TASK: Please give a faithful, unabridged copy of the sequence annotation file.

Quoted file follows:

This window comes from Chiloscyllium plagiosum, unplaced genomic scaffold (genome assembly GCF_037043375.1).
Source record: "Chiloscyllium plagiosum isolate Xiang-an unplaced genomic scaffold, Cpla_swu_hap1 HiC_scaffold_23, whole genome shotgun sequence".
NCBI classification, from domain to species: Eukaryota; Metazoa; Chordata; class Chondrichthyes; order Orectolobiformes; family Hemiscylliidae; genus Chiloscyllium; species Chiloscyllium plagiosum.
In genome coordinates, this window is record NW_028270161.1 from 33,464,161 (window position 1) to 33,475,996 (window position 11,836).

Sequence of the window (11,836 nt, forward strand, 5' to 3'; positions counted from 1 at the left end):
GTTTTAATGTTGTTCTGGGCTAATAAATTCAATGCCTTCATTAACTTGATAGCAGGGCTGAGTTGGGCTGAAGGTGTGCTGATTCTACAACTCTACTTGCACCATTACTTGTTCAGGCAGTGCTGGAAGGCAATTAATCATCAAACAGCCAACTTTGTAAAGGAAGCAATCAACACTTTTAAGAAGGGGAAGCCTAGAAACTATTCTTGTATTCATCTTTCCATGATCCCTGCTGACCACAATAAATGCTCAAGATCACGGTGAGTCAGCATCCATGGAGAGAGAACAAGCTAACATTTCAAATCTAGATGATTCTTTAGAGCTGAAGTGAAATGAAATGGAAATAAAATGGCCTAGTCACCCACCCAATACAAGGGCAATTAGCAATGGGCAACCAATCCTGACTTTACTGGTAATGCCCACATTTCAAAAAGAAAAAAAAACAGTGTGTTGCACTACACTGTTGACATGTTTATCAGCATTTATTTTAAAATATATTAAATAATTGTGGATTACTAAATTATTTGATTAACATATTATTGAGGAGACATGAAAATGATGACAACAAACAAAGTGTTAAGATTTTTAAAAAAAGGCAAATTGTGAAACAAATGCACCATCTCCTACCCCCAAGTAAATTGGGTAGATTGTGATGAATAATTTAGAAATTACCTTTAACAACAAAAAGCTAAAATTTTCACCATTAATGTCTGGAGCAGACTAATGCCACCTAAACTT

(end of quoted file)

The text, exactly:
This window comes from Chiloscyllium plagiosum, unplaced genomic scaffold (genome assembly GCF_037043375.1).
Source record: "Chiloscyllium plagiosum isolate Xiang-an unplaced genomic scaffold, Cpla_swu_hap1 HiC_scaffold_23, whole genome shotgun sequence".
NCBI classification, from domain to species: Eukaryota; Metazoa; Chordata; class Chondrichthyes; order Orectolobiformes; family Hemiscylliidae; genus Chiloscyllium; species Chiloscyllium plagiosum.
In genome coordinates, this window is record NW_028270161.1 from 33,464,161 (window position 1) to 33,475,996 (window position 11,836).

Sequence of the window (11,836 nt, forward strand, 5' to 3'; positions counted from 1 at the left end):
GTTTTAATGTTGTTCTGGGCTAATAAATTCAATGCCTTCATTAACTTGATAGCAGGGCTGAGTTGGGCTGAAGGTGTGCTGATTCTACAACTCTACTTGCACCATTACTTGTTCAGGCAGTGCTGGAAGGCAATTAATCATCAAACAGCCAACTTTGTAAAGGAAGCAATCAACACTTTTAAGAAGGGGAAGCCTAGAAACTATTCTTGTATTCATCTTTCCATGATCCCTGCTGACCACAATAAATGCTCAAGATCACGGTGAGTCAGCATCCATGGAGAGAGAACAAGCTAACATTTCAAATCTAGATGATTCTTTAGAGCTGAAGTGAAATGAAATGGAAATAAAATGGCCTAGTCACCCACCCAATACAAGGGCAATTAGCAATGGGCAACCAATCCTGACTTTACTGGTAATGCCCACATTTCAAAAAGAAAAAAAAACAGTGTGTTGCACTACACTGTTGACATGTTTATCAGCATTTATTTTAAAATATATTAAATAATTGTGGATTACTAAATTATTTGATTAACATATTATTGAGGAGACATGAAAATGATGACAACAAACAAAGTGTTAAGATTTTTAAAAAAAGGCAAATTGTGAAACAAATGCACCATCTCCTACCCCCAAGTAAATTGGGTAGATTGTGATGAATAATTTAGAAATTACCTTTAACAACAAAAAGCTAAAATTTTCACCATTAATGTCTGGAGCAGACTAATGCCACCTAAACTT